The Wall Street Journal gives us a window into Edward Albee’s art collection by touring his Tribeca loft:
An elevator opens into a corner of one enormous room with exposed brick walls, white-painted wooden beam ceilings as high as 30 feet in one section and wood floors. There are three separate sitting areas in the main room, each with modest, contemporary brown leather or suede furniture that serves as a backdrop to paintings by artists like Wassily Kandinsky, Marc Chagall and Edouard Vuillard as well as African masks and tactile sculptures. In the kitchen, a 1905 Picasso painting and a 2009 Rob Nadeau sculpture share a wall above a floor scattered with cat toys. Down the hall, past a dusty wine rack with French reds, are an office and another guest room.
A narrow red metal spiral staircase in the main room leads up to second floor where Mr. Albee sleeps beneath a Milton Avery painting and facing a giant flat-screen television. […] “It’s very simple,” says Robert Storr, dean of the Yale School of Art and a friend. “Collecting can be competitive and about impressing people who come to your house. Ed doesn’t have anything to prove.”
Mr. Albee, who lives in Manhattan half the year and also has homes in Montauk, N.Y., and Coconut Grove, Fla., insists he is an art accumulator who buys for pleasure, not a collector, and says he has no idea what his art is worth. Like his plays—known for their biting dialogue and sometimes discomforting subject matter—he’s attracted to works he feels aren’t sanitized to appeal to popular taste. He gives the example of a green Chagall painting of a woman holding a feather pen in one of the sitting areas. He says it is an early work, “before Chagall turned into a guy who copied his earlier stuff.”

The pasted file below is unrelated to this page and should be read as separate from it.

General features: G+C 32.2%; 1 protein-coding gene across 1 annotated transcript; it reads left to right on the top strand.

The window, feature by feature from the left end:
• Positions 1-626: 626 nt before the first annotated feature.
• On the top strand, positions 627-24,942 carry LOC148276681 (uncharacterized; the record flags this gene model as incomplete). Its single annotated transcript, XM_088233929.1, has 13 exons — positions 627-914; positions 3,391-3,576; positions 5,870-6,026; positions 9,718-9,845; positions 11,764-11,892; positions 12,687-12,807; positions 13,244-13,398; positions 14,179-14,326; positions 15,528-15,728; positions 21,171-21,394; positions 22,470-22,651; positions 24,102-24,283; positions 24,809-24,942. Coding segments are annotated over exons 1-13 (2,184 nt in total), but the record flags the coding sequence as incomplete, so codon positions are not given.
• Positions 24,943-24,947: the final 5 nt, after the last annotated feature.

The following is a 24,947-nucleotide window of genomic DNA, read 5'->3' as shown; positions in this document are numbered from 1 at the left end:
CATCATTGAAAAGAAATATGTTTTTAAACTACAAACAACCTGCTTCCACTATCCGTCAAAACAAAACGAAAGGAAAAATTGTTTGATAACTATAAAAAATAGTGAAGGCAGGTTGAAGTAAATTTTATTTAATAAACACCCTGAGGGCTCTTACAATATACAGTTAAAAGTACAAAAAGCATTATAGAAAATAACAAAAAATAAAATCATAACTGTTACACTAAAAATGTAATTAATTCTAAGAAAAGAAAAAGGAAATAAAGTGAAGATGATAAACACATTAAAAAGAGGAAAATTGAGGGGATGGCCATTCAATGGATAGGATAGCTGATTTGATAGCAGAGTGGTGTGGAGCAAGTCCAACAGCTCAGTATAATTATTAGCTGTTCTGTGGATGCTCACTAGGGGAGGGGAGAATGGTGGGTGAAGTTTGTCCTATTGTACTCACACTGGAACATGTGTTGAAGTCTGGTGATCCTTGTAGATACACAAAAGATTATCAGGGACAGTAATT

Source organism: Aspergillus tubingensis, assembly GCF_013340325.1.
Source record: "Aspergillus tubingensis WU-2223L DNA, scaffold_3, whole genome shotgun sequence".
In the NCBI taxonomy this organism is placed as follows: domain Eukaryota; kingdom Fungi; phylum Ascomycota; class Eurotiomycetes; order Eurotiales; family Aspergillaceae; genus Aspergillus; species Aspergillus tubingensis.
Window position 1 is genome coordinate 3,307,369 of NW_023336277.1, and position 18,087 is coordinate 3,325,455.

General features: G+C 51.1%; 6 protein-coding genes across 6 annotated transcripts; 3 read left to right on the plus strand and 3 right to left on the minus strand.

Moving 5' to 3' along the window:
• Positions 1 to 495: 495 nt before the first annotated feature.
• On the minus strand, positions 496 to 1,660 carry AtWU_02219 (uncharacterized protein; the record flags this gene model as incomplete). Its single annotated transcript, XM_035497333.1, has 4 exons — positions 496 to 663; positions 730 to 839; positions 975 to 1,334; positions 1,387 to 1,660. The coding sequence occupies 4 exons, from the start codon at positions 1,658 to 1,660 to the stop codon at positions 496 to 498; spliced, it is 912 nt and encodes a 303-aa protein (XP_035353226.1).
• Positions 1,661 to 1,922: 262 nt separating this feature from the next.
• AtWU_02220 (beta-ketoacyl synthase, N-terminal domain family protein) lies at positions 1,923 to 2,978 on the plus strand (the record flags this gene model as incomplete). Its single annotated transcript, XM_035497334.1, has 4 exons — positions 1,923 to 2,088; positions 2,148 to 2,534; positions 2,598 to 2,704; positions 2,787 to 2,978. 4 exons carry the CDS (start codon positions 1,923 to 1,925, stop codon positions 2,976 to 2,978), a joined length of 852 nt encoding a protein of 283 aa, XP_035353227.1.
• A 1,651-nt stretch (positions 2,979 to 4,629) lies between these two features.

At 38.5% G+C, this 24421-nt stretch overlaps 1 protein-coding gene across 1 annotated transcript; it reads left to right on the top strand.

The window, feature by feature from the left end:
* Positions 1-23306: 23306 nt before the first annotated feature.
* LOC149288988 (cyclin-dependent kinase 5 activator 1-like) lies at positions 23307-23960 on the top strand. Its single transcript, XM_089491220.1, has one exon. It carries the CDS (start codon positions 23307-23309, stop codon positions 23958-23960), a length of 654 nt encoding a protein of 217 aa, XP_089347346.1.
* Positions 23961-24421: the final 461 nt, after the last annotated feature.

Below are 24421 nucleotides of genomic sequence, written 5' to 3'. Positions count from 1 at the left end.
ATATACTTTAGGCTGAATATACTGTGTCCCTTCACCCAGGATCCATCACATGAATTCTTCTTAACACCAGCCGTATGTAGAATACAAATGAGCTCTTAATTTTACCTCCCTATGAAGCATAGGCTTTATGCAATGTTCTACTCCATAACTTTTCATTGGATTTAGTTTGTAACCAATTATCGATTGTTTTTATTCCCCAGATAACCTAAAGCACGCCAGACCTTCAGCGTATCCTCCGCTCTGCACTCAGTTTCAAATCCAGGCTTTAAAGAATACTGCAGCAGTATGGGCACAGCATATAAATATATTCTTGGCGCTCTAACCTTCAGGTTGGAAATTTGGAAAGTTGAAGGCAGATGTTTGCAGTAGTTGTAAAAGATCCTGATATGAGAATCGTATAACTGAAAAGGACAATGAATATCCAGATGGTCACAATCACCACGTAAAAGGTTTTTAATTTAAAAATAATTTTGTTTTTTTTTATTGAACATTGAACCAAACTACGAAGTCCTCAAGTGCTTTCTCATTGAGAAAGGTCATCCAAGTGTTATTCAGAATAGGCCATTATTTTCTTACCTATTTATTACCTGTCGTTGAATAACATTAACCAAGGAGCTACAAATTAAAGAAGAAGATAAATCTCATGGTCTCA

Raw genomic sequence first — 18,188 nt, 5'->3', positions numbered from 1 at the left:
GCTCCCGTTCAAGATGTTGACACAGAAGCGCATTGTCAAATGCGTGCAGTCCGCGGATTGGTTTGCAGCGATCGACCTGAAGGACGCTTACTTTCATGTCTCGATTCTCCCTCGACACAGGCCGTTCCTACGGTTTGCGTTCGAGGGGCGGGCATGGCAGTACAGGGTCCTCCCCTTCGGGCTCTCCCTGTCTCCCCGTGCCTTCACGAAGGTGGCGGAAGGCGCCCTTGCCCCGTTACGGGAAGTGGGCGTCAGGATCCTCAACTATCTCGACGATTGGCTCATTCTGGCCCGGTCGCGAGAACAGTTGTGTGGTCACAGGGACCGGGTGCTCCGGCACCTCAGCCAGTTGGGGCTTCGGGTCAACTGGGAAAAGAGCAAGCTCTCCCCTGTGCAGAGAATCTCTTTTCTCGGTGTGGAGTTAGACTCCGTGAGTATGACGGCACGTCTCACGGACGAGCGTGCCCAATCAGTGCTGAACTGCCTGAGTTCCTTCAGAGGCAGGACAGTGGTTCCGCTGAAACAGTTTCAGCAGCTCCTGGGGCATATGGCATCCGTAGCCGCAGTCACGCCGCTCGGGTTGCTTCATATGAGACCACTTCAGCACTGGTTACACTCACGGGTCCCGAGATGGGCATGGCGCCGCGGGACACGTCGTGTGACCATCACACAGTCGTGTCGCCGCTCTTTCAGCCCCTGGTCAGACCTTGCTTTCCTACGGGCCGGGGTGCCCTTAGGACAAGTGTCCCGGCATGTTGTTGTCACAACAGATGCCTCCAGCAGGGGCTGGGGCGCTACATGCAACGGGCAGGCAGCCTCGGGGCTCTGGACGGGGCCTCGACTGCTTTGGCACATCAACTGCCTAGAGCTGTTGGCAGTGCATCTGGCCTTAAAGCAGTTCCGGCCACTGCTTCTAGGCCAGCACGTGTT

He also explains that utilitarian art—he owns over 100 pieces—had an enormous influence on artists in the 20th century. “That’s why it’s so beautiful to have the African pieces right next to a Kandinsky. They teach each other,” he said.
In New York he goes to the theater, though he says nothing he sees is any good—sometimes he leaves in the middle. “All serious art is being destroyed by commerce. Most people don’t want art to be disturbing. They want it to be escapist. I don’t think art should be escapist. That’s a waste of time,” Mr. Albee said.
Edward Albee’s Private Stage (Wall Street Journal)